Executives usually judge product managers for their ability to communicate, write, listen and provide data on the product. Paul says it’s easy to find reasons for contradicting the product manager, "No one criticizes a salesperson for selling. But you could be a quirky product manager and constantly get pushed over."
As a product manager, you need to know about revenue, churn and other business measurements, and how these affect the product, and in turn, how the product affects the organization, including sales, marketing and customer support metrics. But leaders don’t understand why product managers need to know this information, and so when there are closed doors or offsite meetings about the product without the product manager included, it causes significant moral injury to the product manager, who pays the psychological price of not being trusted with critical product discussions.
Product managers need to have a basic understanding of how influence works in order to achieve their desired results and get stakeholder buy-in, or else they will carry their moral injuries from one company to another and it all keeps piling up. Courage can be gained over time through experience, and by building your self-esteem in your abilities to get stakeholders to trust you. But unfortunately, no matter the company, there’s hardly ever this happy paradise where a product manager is well respected, empowered, trusted and listened to. The grass isn’t always greener.
After Moral Injury - What Comes Next
So what happens after being morally injured? Where do you go from here? Jumping from job to job and reaching the critical point of burnout isn’t exactly ideal. A longer-term option in this line of work is climbing the ladder and becoming a product leader to be on the same level as C-Suite. Once here, one can have table stakes in the executive room to influence all stakeholders and the organization’s product culture, and create a healthy environment for the product managers, protecting them from negative influences and moral injuries.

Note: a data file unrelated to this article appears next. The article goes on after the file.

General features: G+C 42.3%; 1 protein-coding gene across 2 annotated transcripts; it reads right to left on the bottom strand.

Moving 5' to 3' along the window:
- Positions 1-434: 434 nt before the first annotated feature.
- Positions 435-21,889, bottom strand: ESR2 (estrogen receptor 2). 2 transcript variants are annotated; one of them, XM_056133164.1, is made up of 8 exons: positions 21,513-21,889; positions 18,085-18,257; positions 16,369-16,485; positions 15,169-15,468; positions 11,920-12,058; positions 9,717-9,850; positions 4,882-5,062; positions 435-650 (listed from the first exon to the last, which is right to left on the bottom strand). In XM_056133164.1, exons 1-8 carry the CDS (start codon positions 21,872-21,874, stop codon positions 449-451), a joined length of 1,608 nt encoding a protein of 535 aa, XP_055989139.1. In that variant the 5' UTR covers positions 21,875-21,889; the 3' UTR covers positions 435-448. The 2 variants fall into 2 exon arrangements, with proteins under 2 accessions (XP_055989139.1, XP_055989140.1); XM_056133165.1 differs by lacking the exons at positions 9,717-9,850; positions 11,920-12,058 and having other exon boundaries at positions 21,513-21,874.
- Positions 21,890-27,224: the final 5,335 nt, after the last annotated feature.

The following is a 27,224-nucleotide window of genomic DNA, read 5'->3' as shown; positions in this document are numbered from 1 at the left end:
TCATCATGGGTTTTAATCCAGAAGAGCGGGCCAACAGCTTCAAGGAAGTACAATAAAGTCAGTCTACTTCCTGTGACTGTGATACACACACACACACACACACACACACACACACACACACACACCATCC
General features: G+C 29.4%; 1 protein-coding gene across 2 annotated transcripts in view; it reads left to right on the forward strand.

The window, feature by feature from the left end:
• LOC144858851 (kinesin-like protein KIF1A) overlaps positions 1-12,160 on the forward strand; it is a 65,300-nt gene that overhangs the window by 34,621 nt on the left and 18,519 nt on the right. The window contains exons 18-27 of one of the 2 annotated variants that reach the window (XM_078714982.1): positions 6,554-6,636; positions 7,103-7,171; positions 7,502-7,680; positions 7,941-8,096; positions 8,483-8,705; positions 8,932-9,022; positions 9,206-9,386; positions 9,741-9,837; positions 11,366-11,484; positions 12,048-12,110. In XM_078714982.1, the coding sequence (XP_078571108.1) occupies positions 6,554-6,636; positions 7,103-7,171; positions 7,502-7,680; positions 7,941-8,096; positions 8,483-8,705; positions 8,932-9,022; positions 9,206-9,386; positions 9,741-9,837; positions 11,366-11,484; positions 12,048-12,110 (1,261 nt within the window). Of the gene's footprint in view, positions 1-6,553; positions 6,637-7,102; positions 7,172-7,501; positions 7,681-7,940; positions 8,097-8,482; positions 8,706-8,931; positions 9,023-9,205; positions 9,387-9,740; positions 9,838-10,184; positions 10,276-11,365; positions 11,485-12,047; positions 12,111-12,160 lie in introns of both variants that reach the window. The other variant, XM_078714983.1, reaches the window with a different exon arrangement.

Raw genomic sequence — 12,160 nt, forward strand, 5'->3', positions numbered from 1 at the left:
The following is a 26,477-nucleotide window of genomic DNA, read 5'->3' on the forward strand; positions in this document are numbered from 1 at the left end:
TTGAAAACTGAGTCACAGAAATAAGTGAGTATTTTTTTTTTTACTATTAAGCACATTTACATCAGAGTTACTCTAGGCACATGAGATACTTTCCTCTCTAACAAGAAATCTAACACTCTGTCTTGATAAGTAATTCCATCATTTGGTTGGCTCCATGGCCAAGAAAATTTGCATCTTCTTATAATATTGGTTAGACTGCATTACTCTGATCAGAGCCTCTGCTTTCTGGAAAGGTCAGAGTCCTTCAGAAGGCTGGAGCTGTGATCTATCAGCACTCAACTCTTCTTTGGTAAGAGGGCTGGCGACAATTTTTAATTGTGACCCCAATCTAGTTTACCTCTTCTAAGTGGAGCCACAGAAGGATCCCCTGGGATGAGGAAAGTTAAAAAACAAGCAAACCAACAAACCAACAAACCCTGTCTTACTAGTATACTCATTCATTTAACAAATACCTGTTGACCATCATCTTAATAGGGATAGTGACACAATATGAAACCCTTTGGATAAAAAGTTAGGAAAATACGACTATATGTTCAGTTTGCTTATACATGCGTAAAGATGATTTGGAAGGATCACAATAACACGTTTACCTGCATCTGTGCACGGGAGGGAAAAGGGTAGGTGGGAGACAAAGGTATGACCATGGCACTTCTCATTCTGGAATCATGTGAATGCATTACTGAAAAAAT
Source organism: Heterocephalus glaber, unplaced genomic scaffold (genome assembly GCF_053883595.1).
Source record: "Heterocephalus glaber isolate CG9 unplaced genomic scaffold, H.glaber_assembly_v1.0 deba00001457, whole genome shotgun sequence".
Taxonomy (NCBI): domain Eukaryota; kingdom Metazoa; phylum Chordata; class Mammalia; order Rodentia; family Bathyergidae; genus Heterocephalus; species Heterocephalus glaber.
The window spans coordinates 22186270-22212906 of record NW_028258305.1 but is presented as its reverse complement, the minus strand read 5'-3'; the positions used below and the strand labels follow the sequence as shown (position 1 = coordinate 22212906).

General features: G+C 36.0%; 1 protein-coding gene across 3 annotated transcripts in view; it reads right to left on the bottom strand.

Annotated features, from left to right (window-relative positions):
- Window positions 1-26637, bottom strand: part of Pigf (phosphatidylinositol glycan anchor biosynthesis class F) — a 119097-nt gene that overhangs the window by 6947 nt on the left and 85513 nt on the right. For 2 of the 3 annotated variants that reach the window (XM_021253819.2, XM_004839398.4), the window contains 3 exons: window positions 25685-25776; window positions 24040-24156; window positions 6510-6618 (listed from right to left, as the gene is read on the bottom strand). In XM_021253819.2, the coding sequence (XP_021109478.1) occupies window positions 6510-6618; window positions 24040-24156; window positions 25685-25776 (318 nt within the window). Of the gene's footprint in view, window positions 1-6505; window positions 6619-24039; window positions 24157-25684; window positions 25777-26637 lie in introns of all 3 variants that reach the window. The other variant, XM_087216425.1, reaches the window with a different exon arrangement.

While product managers working their way up to the same level as C-Suite can certainly help the product culture, Moshe offered up a shorter-term solution, saying that product managers need to create personal relationships with key stakeholders and leaders to avoid a toxic environment, "Once you have those relationships, while it doesn’t necessarily remove the risk of moral injury, it significantly reduces it — having that real understanding of their perspectives, empathy to their needs, and how they work. If you know them, you’re more equipped to handle certain situations better."
Changing the Product Culture with SOAP™
Hiring third parties such as Bain Public can also be a real turning point when it comes to improving product culture in an organization.
Success per se is not a sign of high-performing product teams. High-performing product teams need to have both processes and predictability in place so they can succeed, not by chance, but through replicable and measurable processes that reliably lead to market momentum.
If you’re looking to stop moral injury in its tracks, SOAP™ is a Bain Public product-driven framework that helps first-time founders and product managers to work together and put in place product-led processes.